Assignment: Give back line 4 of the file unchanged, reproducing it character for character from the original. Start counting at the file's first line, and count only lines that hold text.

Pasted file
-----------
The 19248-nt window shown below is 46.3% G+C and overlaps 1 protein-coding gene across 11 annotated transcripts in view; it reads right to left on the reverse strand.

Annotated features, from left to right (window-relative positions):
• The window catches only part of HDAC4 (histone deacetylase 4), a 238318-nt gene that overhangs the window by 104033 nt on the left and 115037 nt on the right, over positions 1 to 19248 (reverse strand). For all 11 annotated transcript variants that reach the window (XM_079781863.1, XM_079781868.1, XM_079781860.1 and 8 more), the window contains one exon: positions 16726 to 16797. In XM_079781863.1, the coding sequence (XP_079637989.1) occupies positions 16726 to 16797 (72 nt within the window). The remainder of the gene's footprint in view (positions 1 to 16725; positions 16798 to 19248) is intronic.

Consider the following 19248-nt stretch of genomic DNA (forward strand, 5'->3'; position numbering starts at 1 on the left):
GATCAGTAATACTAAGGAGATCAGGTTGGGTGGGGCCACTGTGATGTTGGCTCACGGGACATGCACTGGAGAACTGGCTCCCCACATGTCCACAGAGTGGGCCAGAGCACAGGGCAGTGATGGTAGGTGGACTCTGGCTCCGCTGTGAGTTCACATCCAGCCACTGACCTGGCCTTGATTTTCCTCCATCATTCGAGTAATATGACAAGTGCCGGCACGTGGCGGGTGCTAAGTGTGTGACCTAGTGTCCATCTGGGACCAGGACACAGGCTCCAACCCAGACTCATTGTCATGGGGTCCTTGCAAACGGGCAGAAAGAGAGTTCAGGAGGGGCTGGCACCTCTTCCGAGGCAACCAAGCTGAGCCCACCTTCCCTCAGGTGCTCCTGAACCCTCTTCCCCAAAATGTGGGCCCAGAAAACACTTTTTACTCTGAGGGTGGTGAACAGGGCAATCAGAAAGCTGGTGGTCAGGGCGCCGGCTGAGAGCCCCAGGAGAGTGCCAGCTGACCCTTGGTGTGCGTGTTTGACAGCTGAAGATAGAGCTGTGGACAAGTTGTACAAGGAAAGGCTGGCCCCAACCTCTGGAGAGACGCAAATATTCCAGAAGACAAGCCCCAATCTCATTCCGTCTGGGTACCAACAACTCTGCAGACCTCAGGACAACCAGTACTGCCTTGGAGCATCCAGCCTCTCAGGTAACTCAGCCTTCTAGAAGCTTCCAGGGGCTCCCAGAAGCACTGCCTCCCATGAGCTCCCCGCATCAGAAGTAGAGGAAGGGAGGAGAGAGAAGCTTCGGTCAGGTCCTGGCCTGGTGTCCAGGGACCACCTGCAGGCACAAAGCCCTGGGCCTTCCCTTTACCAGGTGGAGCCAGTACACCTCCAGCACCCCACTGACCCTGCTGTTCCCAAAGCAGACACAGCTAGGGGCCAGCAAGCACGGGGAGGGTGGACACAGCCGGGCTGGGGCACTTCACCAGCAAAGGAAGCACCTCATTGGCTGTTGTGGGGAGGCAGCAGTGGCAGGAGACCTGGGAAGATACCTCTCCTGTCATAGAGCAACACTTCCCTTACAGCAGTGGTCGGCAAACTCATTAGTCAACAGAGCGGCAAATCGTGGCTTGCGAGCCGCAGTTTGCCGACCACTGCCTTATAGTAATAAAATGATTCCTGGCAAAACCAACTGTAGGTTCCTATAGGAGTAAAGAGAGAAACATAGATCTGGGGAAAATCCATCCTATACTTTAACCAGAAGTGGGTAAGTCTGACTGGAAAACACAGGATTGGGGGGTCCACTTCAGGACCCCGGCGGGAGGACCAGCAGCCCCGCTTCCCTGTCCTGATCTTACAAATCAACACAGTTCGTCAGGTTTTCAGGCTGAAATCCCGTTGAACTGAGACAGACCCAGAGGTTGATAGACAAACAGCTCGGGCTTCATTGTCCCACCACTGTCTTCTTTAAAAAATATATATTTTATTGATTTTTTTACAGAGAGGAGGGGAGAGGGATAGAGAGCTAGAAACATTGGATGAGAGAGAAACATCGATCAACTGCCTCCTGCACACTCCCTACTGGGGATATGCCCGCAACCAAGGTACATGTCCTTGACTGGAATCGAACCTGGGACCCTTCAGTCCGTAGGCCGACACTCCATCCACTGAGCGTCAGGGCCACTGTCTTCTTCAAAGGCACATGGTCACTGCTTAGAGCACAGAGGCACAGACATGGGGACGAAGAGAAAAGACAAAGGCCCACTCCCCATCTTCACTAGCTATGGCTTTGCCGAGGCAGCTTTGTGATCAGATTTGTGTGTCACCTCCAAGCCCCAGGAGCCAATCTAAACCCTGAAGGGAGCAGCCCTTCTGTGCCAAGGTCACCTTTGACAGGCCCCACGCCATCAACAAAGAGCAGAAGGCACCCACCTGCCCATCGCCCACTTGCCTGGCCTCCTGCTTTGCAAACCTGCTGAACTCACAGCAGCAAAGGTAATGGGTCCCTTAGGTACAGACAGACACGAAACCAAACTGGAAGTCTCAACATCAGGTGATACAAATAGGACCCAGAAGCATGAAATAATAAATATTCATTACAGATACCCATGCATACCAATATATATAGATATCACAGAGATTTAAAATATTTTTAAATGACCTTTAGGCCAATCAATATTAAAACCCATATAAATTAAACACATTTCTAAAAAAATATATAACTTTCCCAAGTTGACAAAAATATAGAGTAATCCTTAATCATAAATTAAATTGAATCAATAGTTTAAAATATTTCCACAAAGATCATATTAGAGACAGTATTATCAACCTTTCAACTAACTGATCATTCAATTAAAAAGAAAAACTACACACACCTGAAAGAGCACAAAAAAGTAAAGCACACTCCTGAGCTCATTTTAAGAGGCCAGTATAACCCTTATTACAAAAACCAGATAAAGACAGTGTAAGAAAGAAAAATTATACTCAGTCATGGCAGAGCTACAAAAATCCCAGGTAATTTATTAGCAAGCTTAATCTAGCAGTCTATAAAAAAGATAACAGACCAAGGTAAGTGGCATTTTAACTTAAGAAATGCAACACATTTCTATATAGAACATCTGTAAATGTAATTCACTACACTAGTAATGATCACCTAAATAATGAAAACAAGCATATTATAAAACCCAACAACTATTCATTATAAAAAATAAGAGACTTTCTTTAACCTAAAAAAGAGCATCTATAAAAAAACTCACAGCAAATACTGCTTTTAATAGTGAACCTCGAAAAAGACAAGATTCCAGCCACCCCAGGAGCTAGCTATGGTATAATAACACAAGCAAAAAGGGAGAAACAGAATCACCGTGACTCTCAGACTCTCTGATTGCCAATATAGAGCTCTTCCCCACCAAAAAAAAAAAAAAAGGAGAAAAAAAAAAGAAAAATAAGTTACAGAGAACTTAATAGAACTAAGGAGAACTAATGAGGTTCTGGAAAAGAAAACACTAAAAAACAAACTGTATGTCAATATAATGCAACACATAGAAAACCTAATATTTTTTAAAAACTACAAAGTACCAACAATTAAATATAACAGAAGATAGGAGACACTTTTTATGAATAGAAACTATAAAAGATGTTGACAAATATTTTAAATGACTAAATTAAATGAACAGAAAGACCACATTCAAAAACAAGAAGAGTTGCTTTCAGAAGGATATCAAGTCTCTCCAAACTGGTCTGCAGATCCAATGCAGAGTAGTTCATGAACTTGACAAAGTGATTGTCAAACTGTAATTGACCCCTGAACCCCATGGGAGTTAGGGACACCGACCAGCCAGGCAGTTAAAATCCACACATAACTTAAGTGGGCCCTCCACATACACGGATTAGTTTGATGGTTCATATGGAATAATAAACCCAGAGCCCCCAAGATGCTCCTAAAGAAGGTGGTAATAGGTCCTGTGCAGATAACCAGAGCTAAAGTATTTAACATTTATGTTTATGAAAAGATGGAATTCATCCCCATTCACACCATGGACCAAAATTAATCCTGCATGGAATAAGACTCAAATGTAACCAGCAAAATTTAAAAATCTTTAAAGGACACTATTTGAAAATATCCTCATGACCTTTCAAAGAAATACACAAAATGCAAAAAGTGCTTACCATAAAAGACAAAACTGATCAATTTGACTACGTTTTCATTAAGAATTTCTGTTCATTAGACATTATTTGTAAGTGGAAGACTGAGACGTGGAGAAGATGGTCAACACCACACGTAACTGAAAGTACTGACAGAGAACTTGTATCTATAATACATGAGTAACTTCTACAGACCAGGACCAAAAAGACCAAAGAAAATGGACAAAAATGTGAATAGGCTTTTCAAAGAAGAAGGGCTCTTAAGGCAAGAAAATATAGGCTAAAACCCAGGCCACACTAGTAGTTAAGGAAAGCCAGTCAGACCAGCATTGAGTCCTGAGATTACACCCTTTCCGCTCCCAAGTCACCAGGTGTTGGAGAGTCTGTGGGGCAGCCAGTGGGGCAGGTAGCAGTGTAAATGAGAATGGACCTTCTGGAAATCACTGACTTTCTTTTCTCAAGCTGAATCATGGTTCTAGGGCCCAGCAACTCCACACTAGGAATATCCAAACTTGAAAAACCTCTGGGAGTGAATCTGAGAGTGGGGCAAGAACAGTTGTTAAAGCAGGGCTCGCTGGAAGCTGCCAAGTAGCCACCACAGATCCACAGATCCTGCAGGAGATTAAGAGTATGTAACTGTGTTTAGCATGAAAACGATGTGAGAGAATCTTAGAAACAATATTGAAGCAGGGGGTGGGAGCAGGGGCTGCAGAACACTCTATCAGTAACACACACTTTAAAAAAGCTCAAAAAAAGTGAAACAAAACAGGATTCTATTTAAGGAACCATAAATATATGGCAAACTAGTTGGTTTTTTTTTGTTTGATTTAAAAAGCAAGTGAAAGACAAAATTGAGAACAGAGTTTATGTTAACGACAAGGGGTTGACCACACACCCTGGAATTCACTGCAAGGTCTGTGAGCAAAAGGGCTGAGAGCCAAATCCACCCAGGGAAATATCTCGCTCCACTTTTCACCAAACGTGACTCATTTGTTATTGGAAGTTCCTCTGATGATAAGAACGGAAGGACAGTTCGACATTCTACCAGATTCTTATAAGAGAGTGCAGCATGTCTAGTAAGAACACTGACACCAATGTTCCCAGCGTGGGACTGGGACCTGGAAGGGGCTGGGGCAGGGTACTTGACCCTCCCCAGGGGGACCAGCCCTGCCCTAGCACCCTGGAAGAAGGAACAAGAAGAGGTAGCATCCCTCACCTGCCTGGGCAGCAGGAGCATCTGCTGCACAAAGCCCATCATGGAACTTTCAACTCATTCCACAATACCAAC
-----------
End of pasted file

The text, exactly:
Consider the following 19248-nt stretch of genomic DNA (forward strand, 5'->3'; position numbering starts at 1 on the left):